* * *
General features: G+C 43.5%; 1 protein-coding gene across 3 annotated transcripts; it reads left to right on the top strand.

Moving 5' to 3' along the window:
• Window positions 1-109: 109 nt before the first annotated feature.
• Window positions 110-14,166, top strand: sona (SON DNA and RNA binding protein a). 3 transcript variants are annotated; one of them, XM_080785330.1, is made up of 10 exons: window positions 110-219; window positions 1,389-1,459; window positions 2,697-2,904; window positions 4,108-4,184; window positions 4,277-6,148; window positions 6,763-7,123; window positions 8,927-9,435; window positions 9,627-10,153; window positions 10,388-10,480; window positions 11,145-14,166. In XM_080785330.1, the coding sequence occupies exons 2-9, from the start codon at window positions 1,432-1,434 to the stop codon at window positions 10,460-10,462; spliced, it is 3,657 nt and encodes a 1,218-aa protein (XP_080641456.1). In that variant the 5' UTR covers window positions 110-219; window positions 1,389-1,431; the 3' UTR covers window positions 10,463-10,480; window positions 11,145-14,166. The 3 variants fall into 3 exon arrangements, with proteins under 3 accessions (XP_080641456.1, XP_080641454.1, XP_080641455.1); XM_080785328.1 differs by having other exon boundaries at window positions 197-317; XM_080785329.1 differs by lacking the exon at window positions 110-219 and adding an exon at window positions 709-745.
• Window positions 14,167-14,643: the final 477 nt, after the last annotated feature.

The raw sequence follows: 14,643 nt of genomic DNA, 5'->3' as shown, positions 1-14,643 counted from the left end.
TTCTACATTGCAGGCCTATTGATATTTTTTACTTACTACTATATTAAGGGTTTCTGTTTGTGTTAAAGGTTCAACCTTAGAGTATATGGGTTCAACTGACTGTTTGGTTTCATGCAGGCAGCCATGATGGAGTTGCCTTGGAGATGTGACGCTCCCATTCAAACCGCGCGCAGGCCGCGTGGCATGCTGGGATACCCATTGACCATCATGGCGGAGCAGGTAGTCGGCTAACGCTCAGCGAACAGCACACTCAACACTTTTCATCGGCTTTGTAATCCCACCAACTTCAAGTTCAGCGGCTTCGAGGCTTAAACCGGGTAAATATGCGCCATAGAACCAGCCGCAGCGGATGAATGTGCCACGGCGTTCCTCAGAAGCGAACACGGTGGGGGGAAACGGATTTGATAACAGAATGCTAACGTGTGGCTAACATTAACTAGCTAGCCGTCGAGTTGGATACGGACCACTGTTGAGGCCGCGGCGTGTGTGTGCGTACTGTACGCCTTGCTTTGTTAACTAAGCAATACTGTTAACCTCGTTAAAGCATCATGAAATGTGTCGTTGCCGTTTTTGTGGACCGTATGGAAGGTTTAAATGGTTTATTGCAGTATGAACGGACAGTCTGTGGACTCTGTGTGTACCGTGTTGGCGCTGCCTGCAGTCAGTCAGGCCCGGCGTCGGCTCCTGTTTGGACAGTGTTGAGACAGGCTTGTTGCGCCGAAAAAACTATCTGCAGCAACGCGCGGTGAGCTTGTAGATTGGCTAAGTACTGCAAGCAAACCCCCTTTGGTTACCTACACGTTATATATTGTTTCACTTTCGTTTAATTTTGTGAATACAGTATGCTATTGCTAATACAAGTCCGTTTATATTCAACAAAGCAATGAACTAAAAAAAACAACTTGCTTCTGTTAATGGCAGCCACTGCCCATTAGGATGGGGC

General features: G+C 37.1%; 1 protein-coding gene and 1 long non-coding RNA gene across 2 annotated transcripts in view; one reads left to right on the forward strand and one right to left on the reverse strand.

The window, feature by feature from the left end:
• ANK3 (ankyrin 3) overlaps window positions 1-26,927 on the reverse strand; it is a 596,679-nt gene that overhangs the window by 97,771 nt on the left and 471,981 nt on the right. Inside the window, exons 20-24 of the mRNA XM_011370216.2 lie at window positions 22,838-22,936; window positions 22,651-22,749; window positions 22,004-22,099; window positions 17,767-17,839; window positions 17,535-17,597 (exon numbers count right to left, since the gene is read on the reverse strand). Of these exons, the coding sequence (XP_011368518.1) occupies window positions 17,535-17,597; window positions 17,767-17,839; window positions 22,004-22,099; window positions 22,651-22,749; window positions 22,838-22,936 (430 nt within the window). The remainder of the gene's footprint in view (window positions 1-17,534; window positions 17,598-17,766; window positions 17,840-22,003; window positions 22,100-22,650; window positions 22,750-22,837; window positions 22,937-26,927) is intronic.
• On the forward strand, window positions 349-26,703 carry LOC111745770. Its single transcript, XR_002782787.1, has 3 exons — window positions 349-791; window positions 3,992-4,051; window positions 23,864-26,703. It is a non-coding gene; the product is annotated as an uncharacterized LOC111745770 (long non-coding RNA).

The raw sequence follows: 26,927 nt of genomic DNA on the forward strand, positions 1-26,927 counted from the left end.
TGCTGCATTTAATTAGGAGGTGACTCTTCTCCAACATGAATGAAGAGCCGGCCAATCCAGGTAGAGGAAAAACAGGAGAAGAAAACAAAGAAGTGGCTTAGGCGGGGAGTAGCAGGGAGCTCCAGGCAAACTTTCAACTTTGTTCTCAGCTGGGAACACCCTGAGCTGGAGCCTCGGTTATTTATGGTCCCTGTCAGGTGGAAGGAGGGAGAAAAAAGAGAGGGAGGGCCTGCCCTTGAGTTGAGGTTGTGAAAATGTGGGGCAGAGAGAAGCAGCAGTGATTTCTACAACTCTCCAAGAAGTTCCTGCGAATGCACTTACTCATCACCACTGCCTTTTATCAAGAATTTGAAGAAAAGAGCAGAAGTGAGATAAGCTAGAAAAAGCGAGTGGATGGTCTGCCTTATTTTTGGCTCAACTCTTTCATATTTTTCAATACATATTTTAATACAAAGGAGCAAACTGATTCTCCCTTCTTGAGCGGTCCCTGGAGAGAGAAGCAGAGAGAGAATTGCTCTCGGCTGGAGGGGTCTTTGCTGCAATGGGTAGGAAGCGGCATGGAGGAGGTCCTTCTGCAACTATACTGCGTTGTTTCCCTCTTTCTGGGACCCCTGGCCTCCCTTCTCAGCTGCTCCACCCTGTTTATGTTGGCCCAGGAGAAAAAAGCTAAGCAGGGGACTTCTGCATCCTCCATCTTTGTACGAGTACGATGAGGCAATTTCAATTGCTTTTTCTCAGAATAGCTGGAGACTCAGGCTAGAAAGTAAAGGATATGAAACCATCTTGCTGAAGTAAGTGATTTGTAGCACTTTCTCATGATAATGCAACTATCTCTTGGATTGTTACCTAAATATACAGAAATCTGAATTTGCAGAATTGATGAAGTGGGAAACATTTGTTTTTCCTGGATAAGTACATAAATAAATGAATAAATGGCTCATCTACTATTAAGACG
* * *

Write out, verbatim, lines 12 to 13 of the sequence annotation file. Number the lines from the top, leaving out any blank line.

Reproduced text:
The raw sequence follows: 26,927 nt of genomic DNA on the forward strand, positions 1-26,927 counted from the left end.
TGCTGCATTTAATTAGGAGGTGACTCTTCTCCAACATGAATGAAGAGCCGGCCAATCCAGGTAGAGGAAAAACAGGAGAAGAAAACAAAGAAGTGGCTTAGGCGGGGAGTAGCAGGGAGCTCCAGGCAAACTTTCAACTTTGTTCTCAGCTGGGAACACCCTGAGCTGGAGCCTCGGTTATTTATGGTCCCTGTCAGGTGGAAGGAGGGAGAAAAAAGAGAGGGAGGGCCTGCCCTTGAGTTGAGGTTGTGAAAATGTGGGGCAGAGAGAAGCAGCAGTGATTTCTACAACTCTCCAAGAAGTTCCTGCGAATGCACTTACTCATCACCACTGCCTTTTATCAAGAATTTGAAGAAAAGAGCAGAAGTGAGATAAGCTAGAAAAAGCGAGTGGATGGTCTGCCTTATTTTTGGCTCAACTCTTTCATATTTTTCAATACATATTTTAATACAAAGGAGCAAACTGATTCTCCCTTCTTGAGCGGTCCCTGGAGAGAGAAGCAGAGAGAGAATTGCTCTCGGCTGGAGGGGTCTTTGCTGCAATGGGTAGGAAGCGGCATGGAGGAGGTCCTTCTGCAACTATACTGCGTTGTTTCCCTCTTTCTGGGACCCCTGGCCTCCCTTCTCAGCTGCTCCACCCTGTTTATGTTGGCCCAGGAGAAAAAAGCTAAGCAGGGGACTTCTGCATCCTCCATCTTTGTACGAGTACGATGAGGCAATTTCAATTGCTTTTTCTCAGAATAGCTGGAGACTCAGGCTAGAAAGTAAAGGATATGAAACCATCTTGCTGAAGTAAGTGATTTGTAGCACTTTCTCATGATAATGCAACTATCTCTTGGATTGTTACCTAAATATACAGAAATCTGAATTTGCAGAATTGATGAAGTGGGAAACATTTGTTTTTCCTGGATAAGTACATAAATAAATGAATAAATGGCTCATCTACTATTAAGACG